China Offers Elon Musk Permanent Residency After He Expresses His 'Love' for the Country

Billionaire Elon Musk was offered permanent residency in China after he said he loved the Asian nation and hoped to visit more regularly.

Musk, the CEO of SpaceX and Tesla, met on Wednesday with Chinese Premier Li Keqiang in Beijing two days after the entrepreneur broke ground on Tesla's first manufacturing base outside of the United States, located in Shanghai, South China Morning Post reported. The two men expressed their mutual desire to work closely together moving forward, with the premier saying he hoped the businessman can help further his country's efforts to open up to the world.

China, Elon, Musk, permanent, residency, love
Tesla CEO Elon Musk shakes hands with Chinese Premier Li Keqiang as he arrives for a meeting at the Zhongnanhai leadership compound in Beijing, on January 9. Musk was offered permanent residency in China after he said he loved the Asian nation and hoped to visit more regularly. MARK SCHIEFELBEIN/AFP/Getty Images

"I love China and want to come here more often," Musk said during the meeting, the Hong Kong-based newspaper reported.

Li then responded, "If you do, we can issue you a Chinese green card."

The premier also congratulated Musk on moving forward with the new multibillion dollar factory, which will be the first plant in China to be entirely owned by a foreign company. Li also promised that his country would become increasingly open to more foreign companies and investment.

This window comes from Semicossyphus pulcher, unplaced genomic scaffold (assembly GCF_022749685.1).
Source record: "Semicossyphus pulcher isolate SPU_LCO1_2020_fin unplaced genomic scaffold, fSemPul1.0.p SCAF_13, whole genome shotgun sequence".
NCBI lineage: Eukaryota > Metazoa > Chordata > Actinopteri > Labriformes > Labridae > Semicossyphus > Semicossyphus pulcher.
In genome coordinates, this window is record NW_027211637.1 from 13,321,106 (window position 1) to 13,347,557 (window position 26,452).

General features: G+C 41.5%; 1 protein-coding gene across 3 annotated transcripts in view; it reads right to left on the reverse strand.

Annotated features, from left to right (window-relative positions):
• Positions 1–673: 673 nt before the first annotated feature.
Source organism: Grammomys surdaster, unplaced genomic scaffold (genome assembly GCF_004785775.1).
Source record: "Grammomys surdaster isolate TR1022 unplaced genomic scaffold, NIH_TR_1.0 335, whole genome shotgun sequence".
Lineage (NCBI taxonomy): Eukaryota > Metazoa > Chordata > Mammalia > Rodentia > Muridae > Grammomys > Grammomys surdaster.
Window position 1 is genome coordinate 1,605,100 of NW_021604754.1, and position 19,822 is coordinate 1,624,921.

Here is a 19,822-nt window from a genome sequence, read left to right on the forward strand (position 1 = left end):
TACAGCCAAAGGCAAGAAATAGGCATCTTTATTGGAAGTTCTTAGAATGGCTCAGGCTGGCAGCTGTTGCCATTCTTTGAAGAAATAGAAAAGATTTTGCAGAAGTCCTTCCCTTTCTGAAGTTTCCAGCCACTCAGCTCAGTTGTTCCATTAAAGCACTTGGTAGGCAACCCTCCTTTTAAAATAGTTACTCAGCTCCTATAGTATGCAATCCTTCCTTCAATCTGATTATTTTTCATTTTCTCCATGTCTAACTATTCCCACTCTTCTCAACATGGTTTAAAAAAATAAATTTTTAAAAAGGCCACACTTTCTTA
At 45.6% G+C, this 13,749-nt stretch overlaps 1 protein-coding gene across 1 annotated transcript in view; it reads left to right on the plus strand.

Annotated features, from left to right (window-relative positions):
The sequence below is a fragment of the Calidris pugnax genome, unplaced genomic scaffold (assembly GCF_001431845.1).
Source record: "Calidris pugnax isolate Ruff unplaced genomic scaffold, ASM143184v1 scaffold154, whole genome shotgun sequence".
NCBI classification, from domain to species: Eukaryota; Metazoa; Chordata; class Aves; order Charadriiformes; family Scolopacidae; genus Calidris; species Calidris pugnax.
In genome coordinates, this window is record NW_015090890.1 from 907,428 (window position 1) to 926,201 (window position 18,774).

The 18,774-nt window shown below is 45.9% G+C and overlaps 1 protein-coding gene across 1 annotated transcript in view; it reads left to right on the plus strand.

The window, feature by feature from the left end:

"We hope you can get a firm foothold and expand the market," Li said, suggesting that Tesla could be a "participant in China's opening up and a promoter of stable China-U.S. relations."

Tesla's move to break ground on the factory comes amid the backdrop of an ongoing trade war between Washington and Beijing. However, the factory was already planned before the trade tensions escalated last summer.

Tesla CEO Elon Musk walks with Shanghai Mayor Ying Yong during the ground-breaking ceremony for a Tesla factory in Shanghai, on January 7. STR/AFP/Getty Images

In June, Trump announced that he would levy $50 billion of Chinese imports with new tariffs. China responded in kind, adding tariffs to an equal amount of U.S. products. Washington later added tariffs to another $200 billion of Beijing's goods in September. Beijing retaliated by slapping levies on an additional $60 billion of American goods.

The new Tesla plant also comes as car sales have dropped dramatically across China, declining for the first time in two decades, the BBC reported. The China Passenger Car Association reported that sales fell to 22.7 million units last year, a decrease of 6 percent. Economists have also warned that China's economy appears to be slowing down, a fact that has been hampered further by trade tensions with Washington. Beijing has, according to South China Morning Post, reportedly planned to implement incentives to increase Chinese consumer spending moving forward, hoping to revitalize the slowing economic growth.

Meanwhile, trade negotiations between Beijing and Washington also appear to be going well, according to Chinese and U.S. negotiators, as reported by Forbes. Ted McKinney, an undersecretary for trade and foreign agriculture sales at the U.S. Department of Agriculture, spoke positively about ongoing discussions this week. China's foreign ministry spokesman Lu Kang also said that the results of the talks could "be beneficial for both China and the U.S. and also a good news for the global economy."